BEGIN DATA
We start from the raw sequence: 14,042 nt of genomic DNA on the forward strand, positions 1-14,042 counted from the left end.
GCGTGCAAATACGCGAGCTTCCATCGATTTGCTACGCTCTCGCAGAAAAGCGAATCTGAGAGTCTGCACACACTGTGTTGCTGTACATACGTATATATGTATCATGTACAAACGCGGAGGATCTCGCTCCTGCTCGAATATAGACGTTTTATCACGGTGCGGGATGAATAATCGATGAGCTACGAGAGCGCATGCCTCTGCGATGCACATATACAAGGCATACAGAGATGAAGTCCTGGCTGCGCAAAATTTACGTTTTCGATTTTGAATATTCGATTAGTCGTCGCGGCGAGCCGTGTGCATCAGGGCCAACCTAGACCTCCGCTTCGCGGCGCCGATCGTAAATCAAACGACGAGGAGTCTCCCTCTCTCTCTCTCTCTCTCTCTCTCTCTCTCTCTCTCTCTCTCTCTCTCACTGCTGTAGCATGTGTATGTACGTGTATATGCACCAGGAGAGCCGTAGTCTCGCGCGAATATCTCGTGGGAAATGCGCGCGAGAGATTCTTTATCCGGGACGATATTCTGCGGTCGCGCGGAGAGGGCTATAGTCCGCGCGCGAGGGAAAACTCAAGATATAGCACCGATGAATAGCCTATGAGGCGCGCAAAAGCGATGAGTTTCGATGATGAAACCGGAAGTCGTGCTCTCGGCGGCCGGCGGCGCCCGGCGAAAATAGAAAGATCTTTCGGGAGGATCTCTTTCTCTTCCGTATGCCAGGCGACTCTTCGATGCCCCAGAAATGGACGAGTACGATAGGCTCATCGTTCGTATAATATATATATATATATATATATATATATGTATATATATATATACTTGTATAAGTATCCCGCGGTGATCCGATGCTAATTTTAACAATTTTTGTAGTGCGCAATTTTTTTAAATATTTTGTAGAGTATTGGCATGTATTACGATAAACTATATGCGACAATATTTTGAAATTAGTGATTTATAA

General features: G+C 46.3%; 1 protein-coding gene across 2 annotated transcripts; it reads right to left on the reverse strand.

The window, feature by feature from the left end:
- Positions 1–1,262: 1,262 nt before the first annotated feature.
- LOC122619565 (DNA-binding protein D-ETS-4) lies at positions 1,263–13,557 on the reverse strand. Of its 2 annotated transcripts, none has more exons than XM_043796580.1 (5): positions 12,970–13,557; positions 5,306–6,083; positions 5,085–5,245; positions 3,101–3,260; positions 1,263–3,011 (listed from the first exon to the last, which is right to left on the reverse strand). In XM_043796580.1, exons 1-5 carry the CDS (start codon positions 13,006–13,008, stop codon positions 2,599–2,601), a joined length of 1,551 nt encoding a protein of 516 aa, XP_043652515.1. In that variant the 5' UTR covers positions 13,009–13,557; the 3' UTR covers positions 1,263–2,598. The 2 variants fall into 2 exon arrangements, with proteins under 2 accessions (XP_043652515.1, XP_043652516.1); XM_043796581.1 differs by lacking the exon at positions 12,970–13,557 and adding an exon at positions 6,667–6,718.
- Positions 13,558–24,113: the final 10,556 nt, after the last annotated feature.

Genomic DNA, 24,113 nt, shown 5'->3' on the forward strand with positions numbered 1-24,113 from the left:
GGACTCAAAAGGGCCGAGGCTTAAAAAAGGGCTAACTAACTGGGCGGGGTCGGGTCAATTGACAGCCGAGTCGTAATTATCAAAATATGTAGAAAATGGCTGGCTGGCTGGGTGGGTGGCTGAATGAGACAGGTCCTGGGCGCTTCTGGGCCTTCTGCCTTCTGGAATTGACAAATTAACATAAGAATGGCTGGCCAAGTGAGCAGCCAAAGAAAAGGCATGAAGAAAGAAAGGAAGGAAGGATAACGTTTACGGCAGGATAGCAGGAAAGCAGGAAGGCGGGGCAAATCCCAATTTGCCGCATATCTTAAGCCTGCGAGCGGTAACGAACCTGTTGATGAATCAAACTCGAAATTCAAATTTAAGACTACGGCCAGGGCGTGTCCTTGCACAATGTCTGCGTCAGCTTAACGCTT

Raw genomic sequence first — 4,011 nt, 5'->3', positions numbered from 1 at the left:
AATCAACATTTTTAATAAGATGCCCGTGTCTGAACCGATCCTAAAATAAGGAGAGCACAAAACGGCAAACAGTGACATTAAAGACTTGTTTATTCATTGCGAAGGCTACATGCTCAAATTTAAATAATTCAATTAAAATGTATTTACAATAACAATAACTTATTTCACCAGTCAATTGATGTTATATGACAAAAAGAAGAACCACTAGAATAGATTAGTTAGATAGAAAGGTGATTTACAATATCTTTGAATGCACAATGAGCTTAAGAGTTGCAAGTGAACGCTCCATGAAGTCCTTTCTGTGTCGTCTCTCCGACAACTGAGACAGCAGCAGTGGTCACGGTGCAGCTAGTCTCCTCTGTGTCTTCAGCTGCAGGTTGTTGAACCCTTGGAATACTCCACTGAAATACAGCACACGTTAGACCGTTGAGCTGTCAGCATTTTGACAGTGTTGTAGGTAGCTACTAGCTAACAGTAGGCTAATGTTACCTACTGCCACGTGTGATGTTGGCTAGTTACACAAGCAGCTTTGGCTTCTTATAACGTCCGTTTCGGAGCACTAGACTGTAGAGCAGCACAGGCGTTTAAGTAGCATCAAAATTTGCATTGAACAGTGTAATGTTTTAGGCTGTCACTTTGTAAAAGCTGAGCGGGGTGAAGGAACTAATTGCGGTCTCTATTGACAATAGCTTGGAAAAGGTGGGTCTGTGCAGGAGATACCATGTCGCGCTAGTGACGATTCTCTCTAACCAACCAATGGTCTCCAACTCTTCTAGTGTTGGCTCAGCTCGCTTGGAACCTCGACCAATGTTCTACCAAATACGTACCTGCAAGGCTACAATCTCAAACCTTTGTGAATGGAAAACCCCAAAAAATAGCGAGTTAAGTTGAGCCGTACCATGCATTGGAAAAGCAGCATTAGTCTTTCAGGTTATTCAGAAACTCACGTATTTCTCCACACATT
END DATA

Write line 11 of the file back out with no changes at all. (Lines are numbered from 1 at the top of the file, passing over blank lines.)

AATCAACATTTTTAATAAGATGCCCGTGTCTGAACCGATCCTAAAATAAGGAGAGCACAAAACGGCAAACAGTGACATTAAAGACTTGTTTATTCATTGCGAAGGCTACATGCTCAAATTTAAATAATTCAATTAAAATGTATTTACAATAACAATAACTTATTTCACCAGTCAATTGATGTTATATGACAAAAAGAAGAACCACTAGAATAGATTAGTTAGATAGAAAGGTGATTTACAATATCTTTGAATGCACAATGAGCTTAAGAGTTGCAAGTGAACGCTCCATGAAGTCCTTTCTGTGTCGTCTCTCCGACAACTGAGACAGCAGCAGTGGTCACGGTGCAGCTAGTCTCCTCTGTGTCTTCAGCTGCAGGTTGTTGAACCCTTGGAATACTCCACTGAAATACAGCACACGTTAGACCGTTGAGCTGTCAGCATTTTGACAGTGTTGTAGGTAGCTACTAGCTAACAGTAGGCTAATGTTACCTACTGCCACGTGTGATGTTGGCTAGTTACACAAGCAGCTTTGGCTTCTTATAACGTCCGTTTCGGAGCACTAGACTGTAGAGCAGCACAGGCGTTTAAGTAGCATCAAAATTTGCATTGAACAGTGTAATGTTTTAGGCTGTCACTTTGTAAAAGCTGAGCGGGGTGAAGGAACTAATTGCGGTCTCTATTGACAATAGCTTGGAAAAGGTGGGTCTGTGCAGGAGATACCATGTCGCGCTAGTGACGATTCTCTCTAACCAACCAATGGTCTCCAACTCTTCTAGTGTTGGCTCAGCTCGCTTGGAACCTCGACCAATGTTCTACCAAATACGTACCTGCAAGGCTACAATCTCAAACCTTTGTGAATGGAAAACCCCAAAAAATAGCGAGTTAAGTTGAGCCGTACCATGCATTGGAAAAGCAGCATTAGTCTTTCAGGTTATTCAGAAACTCACGTATTTCTCCACACATT